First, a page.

The third (III) group of alternative transcripts containing exon -1 and 4 that we identified in the human stomach (a 1176 bp amplicon [GenBank:EF549568] and a 921 bp amplicon [GenBank:EF549570], Fig. 4B) result from splicing of transcripts with exon -1 sequences of ~880 bp, termed exon -1*a, and ~625 bp, termed exon -1*b. These exons extend into intron -1 and are considerably larger than the 106 bp and 92 bp exon -1 sequences obtained in this study. Moreover, these splice variants also contain two novel intron 2-derived exons (exon 2* and 2**) and an alternative exon 4 (exon 4*) (Fig. 4B). As is the case in the stomach, the fragments corresponding to these unusual transcripts were observed in all cell lines examined (DU145, RWPE-1, RWPE-2, LNCaP, PC3 and SW1353, data not shown). The 1176 bp amplicon expressed in the stomach is also expressed in the heart and fetal liver (data not shown). Furthermore, an mRNA variant with a ~880 bp exon -1*a and exon 2*, but lacking exon 2** (the 1108 bp amplicon in Fig. 5) was sequenced from the spleen [GenBank:EU072081], while a 950 bp amplicon [GenBank:EU072082] harbouring exon -1*a and exon 4* only was obtained from the kidney (Fig. 5). We then determined the direction of transcription of these transcripts. GMAP  and manual analyses were performed using sequenced PCR products obtained in this study, as well as expressed sequence tags (ESTs) spanning at least one intron. This analysis showed that while there are no canonical GT/AG splice junctions if the variants are transcribed from the sense (ghrelin gene) DNA strand, the reverse strand contains GT/AG intron junctions. All exons demonstrated this pattern with the exception of the intron flanking exon 2* of these fragments and -1*a/b, where the splice junction is GC/AG. GC/AG is relatively rare, but the most common non-canonical splice site pair .
In order to firmly establish the origin of the antisense ghrelinOS mRNA transcripts, and to determine how far they extend relative to the ghrelin gene, 5' RLM-RACE using human stomach cDNA was performed. Sequencing of RACE products identified two transcription start sites (TSSs) corresponding to a 63 bp and an 86 bp exon 4* [GenBank:EF549559, and EF549560]. Furthermore, a CAGE tag starting site was identified (T03F009D342E) in the antisense direction corresponding to a 28 base pair exon 4*. The three TSSs of ghrelinOS transcripts are summarised in Fig. 7B. We did not identify any potential TATA-boxes, therefore, these findings suggest that exon 4* contains multiple TSSs, which is typical of TATA-less promoters .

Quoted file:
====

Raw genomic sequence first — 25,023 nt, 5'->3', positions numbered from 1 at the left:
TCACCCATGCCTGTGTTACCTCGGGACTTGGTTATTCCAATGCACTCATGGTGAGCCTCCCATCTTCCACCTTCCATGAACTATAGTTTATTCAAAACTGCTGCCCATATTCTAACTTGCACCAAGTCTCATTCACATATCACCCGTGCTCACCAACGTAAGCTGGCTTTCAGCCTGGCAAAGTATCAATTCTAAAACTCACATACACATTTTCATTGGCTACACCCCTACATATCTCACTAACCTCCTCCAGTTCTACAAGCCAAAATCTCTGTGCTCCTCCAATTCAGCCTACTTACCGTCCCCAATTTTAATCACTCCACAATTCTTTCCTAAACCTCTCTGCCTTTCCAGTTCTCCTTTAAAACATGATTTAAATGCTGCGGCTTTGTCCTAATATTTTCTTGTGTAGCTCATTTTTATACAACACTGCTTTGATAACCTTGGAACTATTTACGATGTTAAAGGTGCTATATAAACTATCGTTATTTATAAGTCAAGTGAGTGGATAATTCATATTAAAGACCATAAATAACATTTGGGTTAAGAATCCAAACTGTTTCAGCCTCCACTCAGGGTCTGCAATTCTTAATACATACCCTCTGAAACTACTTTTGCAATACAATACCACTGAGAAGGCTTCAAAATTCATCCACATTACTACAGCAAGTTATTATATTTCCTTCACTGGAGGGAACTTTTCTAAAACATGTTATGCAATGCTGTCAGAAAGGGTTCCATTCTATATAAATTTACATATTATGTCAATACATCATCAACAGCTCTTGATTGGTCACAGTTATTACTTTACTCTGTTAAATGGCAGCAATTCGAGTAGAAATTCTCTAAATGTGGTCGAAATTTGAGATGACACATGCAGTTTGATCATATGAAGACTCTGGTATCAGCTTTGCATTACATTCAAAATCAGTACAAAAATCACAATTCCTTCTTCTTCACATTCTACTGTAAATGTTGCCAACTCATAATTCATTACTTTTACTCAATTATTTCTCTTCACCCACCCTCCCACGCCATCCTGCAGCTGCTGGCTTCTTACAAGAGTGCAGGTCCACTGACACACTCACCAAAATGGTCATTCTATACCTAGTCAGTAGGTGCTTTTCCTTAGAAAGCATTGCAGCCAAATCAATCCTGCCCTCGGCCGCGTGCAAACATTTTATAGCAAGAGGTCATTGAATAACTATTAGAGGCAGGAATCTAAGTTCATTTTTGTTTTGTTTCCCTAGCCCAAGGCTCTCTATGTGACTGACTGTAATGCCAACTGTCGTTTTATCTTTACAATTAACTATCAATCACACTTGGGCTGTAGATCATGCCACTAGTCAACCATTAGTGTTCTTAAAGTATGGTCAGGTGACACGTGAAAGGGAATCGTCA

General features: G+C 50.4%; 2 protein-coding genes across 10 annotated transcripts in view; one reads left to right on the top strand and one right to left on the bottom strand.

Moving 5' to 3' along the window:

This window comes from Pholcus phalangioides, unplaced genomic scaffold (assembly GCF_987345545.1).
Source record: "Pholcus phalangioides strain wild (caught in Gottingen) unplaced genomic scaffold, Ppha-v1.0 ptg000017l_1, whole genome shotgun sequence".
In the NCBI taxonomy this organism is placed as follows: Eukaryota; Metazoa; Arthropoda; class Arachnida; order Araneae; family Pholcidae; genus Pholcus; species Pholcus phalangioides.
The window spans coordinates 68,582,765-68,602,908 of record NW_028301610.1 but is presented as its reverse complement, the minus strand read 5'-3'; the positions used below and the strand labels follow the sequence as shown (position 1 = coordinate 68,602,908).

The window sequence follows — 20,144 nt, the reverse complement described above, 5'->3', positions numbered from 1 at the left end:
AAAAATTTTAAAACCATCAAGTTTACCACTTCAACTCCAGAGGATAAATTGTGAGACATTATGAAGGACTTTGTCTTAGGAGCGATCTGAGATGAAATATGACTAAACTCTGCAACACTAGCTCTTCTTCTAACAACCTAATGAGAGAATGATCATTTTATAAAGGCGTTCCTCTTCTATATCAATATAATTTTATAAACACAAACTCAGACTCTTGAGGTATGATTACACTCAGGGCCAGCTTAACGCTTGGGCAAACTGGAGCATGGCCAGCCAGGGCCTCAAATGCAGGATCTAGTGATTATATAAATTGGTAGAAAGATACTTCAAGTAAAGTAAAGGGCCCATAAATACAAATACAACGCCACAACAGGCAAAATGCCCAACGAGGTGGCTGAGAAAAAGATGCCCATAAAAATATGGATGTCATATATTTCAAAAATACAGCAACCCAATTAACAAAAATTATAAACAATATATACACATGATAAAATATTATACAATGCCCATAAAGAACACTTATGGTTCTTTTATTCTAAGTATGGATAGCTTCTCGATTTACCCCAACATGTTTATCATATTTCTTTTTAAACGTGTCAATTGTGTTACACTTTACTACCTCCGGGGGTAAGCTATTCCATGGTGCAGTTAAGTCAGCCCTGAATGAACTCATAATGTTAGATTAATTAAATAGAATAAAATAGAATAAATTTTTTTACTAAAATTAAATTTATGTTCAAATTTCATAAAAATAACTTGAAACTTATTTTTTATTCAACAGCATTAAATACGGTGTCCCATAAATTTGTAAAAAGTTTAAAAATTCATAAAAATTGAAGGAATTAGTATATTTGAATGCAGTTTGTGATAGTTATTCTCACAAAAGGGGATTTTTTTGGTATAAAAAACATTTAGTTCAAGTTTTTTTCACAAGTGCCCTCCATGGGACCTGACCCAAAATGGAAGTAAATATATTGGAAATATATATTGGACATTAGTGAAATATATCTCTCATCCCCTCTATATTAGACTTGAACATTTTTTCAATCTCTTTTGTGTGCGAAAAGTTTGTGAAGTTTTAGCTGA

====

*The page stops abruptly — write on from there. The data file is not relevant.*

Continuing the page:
The ghrelin NATs that we have described span the non-coding 3' UTR region of exon 4 and exon -1 of mature, sense ghrelin gene-derived transcripts and overlap intron 2 sequence of ghrelin pre-mRNAs (Fig. 8A). Sense exons -1 and 4 are conserved when compared to mouse genomic sequence, while the degree of sequence similarity to exon -1* (the region not overlapping the sense exon -1), exon 2* and exon 2** appears to be very low (data not shown). Interestingly, most previously reported cis-NATs overlap with the sense transcript in their untranslated regions . This appears to be the case for ghrelinOS transcript as exon -1 and 4 corresponds to 5' and 3' UTRs of sense ghrelin transcripts encoding preproghrelin.
It has been demonstrated that the mammalian genome is often transcribed from both the sense and antisense DNA strands . Although the understanding of the mechanisms of action of natural antisense transcripts remains in its infancy, these transcripts have been shown to be involved in transcriptional and post-transcriptional regulation. NATs have been associated with a range of regulatory mechanisms, including transcriptional interference, RNA masking and dsRNA mediated gene-silencing via direct interaction between the sense and antisense transcripts [39, 41]. Intriguingly, in a very recent study, rats were administered a short, 22 base pair ghrelin antisense oligonucleotide into the cerebrospinal fluid . The antisense oligonucleotide is complementary to sequence in the rat preproghrelin 3' UTR in exon 4 (exon 4* of putative rat ghrelinOS transcripts). The study found that the antisense oligonucleotide decreased anxiety in rats (the opposite effect to ghrelin) and may act as an antidepressant . We suggest that this preliminary evidence may provide a first glimpse of the function of endogenous ghrelin natural antisense transcripts.